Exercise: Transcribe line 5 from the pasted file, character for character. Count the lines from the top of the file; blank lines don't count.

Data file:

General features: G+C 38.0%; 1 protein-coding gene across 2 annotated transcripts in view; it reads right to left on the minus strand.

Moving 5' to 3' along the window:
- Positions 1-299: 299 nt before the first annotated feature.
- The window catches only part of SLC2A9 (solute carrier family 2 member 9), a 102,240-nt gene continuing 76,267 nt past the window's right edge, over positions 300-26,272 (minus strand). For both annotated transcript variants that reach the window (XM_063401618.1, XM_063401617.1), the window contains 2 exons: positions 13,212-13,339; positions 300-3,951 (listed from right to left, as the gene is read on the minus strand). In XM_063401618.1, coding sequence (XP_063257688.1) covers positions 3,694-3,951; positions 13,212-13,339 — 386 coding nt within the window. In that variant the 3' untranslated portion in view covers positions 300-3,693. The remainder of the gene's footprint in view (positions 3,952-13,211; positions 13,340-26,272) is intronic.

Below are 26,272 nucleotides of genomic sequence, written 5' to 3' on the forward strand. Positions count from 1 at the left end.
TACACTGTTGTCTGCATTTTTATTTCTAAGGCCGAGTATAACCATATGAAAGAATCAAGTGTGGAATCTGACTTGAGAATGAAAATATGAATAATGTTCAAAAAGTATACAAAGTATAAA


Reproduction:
Below are 26,272 nucleotides of genomic sequence, written 5' to 3' on the forward strand. Positions count from 1 at the left end.